Given the origin of GIS APIs, it is not surprising that desktop GIS developers, such as Esri, QGIS, and GRASS GIS, built their GIS APIs to incorporate many functionalities of their desktop counterparts. However, GIS APIs from other developers, such as Google, remain limited in terms of tools and GIS functionalities. Moreover, some GIS APIs are designed to be developed into a web application (i.e., “online” web mapping) or a customized desktop solution. For example, the ArcPy package developed based on Python is often used for customizing desktop GIS tools. Because GIS APIs evolved from desktop GIS, it is perhaps useful to discuss existing GIS APIs in terms of their functionalities for the “capture, storage, transformation, retrieval, analysis, and display of spatial data” (Clarke, 2003). A common function of GIS APIs is the retrieval and display of spatial data with a dynamic map navigation interface. To many users, being able to view, explore, and overlay map layers is sufficient for basic applications. Another common function of GIS APIs is geocoding (i.e., address matching)- the act of assigning a x- and y-coordinate based on a postal address or a place name. The geocoding function (and sometimes reverse-geocoding) is useful because a significant portion of “Big Data” contains some spatial references, such as spatial coordinates, place names, or geographic metadata (Leszczynski & Crampton, 2016). A few APIs specialize in parsing and geocoding large and heterogeneous data (e.g., Texas A&M Geocoding API, Geoname API, GeoPy).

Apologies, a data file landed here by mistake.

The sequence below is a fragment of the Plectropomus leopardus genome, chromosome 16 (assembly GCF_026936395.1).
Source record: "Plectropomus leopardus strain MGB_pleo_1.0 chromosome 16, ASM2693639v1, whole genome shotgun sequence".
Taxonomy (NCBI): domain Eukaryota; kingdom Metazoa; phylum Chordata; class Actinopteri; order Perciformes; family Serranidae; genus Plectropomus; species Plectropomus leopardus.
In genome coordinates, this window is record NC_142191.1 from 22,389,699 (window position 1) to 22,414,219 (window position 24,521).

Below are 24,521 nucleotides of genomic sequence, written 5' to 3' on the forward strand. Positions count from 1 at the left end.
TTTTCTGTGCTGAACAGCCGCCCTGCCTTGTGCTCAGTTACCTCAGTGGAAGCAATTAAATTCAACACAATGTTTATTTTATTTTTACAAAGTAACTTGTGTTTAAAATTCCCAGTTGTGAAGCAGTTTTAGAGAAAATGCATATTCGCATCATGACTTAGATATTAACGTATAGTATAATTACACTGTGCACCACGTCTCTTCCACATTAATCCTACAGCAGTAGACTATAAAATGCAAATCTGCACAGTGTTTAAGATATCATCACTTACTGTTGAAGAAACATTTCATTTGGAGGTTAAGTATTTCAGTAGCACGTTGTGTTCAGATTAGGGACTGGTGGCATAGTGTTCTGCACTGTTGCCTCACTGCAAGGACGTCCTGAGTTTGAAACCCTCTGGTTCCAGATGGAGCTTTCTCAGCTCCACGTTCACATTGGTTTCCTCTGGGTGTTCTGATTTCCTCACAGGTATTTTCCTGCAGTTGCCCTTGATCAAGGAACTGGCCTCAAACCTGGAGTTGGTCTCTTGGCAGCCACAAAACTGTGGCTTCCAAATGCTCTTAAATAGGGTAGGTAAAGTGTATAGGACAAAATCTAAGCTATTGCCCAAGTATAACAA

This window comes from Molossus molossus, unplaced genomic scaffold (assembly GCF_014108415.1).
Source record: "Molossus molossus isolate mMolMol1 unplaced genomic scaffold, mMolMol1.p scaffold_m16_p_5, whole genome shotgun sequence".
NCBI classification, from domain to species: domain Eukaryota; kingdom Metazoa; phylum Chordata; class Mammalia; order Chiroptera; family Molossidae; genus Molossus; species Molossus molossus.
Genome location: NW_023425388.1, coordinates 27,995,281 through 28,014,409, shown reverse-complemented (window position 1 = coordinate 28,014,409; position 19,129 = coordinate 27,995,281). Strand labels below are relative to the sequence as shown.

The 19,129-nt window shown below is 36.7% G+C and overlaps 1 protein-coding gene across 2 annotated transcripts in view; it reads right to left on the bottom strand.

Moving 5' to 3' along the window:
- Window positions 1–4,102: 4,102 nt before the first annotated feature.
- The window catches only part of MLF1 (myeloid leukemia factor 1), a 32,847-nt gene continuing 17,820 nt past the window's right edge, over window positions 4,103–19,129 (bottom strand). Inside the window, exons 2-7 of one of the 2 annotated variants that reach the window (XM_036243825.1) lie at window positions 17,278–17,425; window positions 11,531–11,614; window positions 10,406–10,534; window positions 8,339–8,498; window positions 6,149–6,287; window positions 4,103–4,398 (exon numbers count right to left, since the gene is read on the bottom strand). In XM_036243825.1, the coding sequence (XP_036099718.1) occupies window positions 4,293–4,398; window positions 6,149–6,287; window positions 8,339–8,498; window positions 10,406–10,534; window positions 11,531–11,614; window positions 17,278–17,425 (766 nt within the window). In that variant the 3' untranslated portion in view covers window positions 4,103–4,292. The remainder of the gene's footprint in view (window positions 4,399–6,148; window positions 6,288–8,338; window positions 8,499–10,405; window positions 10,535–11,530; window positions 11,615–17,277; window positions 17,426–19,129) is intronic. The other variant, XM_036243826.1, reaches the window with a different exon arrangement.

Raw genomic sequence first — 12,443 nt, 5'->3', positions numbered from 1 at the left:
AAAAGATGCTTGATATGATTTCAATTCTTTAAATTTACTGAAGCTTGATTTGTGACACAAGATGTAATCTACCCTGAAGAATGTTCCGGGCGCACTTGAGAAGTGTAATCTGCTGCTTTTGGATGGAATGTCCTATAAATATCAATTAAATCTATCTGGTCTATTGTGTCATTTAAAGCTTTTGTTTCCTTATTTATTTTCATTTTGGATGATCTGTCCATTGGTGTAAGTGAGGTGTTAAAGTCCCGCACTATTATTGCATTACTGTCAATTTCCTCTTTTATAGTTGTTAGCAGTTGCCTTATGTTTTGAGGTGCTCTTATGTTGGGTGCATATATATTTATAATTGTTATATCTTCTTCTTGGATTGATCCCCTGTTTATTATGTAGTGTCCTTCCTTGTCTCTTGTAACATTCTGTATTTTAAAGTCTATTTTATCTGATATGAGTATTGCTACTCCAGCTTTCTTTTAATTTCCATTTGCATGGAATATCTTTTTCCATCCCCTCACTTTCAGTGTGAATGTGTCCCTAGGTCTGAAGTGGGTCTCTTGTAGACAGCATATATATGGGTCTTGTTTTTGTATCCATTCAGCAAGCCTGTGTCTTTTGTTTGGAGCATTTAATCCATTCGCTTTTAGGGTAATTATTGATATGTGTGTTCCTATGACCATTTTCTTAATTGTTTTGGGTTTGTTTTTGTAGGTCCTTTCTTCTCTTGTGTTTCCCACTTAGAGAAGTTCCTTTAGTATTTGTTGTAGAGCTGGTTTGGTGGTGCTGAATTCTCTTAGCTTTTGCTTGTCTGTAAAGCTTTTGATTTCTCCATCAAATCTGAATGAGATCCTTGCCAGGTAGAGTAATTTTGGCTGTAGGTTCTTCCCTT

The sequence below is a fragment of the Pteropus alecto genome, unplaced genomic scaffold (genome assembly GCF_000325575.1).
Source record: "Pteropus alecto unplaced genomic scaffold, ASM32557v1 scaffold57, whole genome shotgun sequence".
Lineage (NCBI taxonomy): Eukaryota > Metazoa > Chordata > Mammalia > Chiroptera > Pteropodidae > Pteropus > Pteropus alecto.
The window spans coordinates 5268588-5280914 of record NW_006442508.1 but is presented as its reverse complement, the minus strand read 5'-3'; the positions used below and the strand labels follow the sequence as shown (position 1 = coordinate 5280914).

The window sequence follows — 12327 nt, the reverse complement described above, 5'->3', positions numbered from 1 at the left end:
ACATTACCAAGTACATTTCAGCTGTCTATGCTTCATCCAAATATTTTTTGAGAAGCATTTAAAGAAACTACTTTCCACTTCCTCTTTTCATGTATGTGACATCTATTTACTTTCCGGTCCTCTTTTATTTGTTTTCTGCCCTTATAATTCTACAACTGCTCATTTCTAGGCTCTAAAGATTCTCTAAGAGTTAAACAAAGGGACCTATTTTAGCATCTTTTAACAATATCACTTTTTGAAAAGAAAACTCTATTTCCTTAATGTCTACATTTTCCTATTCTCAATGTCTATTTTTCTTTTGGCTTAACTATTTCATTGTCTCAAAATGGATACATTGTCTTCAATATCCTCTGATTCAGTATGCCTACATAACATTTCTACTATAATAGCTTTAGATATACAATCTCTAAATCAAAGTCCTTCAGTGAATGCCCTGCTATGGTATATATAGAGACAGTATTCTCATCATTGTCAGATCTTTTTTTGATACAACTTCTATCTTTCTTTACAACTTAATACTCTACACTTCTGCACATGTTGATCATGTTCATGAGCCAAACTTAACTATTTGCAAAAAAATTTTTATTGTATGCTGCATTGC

In the digital era, there has been an overwhelming inundation of geographic data made available through the advancement of remote sensing technologies, crowdsourcing, social media, GPS-enabled smart sensors, Internet of Things (IoT), etc. This creates a large demand for transforming the captured geospatial data into interoperable formats for dissemination and integration. Many data APIs enrich GIS APIs by providing supplementary gateways to query geographic data, including government records (e.g., Census Bureau APIs), social media (e.g., Twitter APIs), private sources (e.g., Google Data APIs), open sources (e.g., Overpass API), etc. The availability of GIS data from multiple sources also presents an opportunity to analyze their geographic distribution, spatial relationship, temporal trend, and semantic pattern. Some APIs (e.g. scikit-learn, TensorFlow API) specialize in analytical functions, like spatial, statistical, mathematical, or machine-learning functions.



Similar to desktop GIS software packages, some GIS APIs are developed by commercial vendors whereas some originated from Free and Open Source Software (FOSS) projects (Table 1). Although commercial GIS APIs may require paid subscriptions, these products often have free versions with reduced functionalities or usage limits. It is important to note that many GIS or data APIs are available in different programming languages. For instance, Twitter allows API access from various popular languages, such as Python, R, or Java. Altogether, these GIS APIs provide the building blocks to develop distributed GIS applications. Besides the GIS APIs listed in Table 1 and a select few that are briefly discussed in the following sections, other GIS APIs include Shapely, Geopandas, Carto, Turf, here, cisco location APIs, Estimote, etc.